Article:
Knowledge and Resource Hub
19 January 2018

School-based suicide prevention programmes: The SEYLE cluster-randomised, controlled trial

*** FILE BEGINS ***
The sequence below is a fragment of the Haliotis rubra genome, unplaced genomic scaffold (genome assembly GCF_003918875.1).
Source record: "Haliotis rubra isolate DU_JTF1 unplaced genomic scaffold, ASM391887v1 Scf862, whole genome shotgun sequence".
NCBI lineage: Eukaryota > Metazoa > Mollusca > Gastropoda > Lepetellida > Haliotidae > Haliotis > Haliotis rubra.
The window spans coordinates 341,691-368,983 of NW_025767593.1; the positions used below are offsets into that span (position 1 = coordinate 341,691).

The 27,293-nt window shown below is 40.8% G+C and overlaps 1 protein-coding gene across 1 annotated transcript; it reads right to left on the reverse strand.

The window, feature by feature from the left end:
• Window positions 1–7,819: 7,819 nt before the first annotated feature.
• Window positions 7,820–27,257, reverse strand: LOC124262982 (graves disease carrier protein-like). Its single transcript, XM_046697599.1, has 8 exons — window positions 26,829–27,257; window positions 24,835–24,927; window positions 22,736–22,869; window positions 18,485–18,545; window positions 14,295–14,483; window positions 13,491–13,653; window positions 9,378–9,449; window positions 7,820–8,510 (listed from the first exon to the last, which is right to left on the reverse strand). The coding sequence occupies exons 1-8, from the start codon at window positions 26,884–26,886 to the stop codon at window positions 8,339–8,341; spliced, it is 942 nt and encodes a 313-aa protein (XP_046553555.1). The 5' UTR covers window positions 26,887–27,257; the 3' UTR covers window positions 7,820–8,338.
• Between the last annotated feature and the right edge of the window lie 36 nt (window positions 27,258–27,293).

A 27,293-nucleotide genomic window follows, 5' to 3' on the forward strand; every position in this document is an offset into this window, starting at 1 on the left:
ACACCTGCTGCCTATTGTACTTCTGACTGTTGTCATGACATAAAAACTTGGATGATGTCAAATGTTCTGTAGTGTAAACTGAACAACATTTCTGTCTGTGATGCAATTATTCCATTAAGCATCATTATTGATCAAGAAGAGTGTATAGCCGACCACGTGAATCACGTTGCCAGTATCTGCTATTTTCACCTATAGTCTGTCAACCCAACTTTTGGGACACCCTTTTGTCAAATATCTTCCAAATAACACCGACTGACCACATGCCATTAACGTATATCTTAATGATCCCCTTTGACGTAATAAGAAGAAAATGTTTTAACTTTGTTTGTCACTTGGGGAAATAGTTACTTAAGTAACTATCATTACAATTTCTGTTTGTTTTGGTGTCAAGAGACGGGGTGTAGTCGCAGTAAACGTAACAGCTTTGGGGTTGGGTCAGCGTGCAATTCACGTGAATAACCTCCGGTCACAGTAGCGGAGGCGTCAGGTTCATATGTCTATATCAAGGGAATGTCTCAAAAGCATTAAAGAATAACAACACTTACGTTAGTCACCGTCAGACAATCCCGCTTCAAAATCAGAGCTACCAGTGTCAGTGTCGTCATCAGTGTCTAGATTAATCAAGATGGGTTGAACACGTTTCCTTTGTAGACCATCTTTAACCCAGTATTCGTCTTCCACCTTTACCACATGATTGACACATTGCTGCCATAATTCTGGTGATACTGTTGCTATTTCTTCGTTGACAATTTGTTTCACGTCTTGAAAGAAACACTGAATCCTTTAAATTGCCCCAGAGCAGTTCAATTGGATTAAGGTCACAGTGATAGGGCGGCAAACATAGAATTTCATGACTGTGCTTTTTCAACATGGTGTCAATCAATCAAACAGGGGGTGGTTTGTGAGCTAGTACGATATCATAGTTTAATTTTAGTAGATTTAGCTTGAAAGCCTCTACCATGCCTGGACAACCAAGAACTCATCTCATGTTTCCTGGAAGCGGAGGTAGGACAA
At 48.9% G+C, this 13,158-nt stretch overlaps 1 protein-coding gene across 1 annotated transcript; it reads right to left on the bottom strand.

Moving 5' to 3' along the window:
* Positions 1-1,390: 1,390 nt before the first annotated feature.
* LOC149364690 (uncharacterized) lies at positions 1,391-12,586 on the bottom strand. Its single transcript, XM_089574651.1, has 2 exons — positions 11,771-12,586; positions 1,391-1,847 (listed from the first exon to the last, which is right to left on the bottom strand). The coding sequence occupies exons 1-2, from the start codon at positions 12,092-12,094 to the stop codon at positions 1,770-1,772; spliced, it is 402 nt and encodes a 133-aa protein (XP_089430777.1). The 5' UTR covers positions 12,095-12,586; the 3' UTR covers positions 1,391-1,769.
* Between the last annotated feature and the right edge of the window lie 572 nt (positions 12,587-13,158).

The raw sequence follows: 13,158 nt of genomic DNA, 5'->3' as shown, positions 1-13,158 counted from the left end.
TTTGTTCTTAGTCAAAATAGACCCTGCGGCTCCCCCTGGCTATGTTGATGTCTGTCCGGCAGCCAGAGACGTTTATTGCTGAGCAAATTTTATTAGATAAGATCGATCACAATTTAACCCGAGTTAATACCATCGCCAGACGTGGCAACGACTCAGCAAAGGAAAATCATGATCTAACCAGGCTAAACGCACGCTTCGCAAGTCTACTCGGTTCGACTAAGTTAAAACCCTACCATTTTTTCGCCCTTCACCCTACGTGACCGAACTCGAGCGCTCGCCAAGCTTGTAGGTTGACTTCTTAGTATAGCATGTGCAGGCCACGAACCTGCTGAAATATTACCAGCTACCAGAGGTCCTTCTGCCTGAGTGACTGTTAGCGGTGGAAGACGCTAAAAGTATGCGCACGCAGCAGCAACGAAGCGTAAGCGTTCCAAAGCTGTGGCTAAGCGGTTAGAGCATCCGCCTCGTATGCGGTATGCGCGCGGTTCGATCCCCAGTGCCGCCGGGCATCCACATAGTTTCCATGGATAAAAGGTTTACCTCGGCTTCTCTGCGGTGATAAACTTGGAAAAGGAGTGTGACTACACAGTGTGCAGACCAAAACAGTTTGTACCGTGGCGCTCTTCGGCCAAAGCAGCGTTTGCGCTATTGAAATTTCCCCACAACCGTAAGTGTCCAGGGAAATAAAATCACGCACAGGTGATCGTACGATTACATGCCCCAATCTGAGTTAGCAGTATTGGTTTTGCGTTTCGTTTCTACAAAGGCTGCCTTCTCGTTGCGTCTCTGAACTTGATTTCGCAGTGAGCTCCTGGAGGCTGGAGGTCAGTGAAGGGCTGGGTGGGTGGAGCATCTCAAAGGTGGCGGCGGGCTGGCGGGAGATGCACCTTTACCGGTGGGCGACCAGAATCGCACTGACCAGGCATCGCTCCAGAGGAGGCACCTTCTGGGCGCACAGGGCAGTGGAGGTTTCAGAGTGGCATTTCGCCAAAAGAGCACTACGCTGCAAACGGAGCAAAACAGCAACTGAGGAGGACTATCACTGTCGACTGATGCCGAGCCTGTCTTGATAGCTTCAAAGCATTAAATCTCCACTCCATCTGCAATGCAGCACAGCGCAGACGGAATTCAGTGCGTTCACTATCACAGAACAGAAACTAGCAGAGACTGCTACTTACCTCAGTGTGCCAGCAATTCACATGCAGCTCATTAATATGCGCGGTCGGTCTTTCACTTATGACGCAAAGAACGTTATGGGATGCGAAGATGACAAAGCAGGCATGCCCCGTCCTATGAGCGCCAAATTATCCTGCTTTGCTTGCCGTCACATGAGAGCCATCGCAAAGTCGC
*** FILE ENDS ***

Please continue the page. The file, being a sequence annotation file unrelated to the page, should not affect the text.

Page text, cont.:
This study aimed to investigate the efficacy of school-based prevention of suicidal behaviour programs. Participating schools were randomly assigned to one of three interventions or a control group. Interventions were (1) Question, Persuade, and Refer (QPR), a gatekeeper training module targeting teachers and other school personnel, (2) the Youth Aware of Mental Health Programme (YAM) targeting pupils, and (3) screening by professionals (ProfScreen) with referral of at-risk pupils. The primary outcome measure was the number of suicide attempt(s) made by 3 month and 12 month follow-up. No significant differences between intervention groups and the control group were found at the 3 month follow-up. At the 12 month follow-up, YAM was associated with a significant reduction in suicide attempts and severe suicidal ideation. These findings underline the benefit of this universal suicide preventive intervention in schools.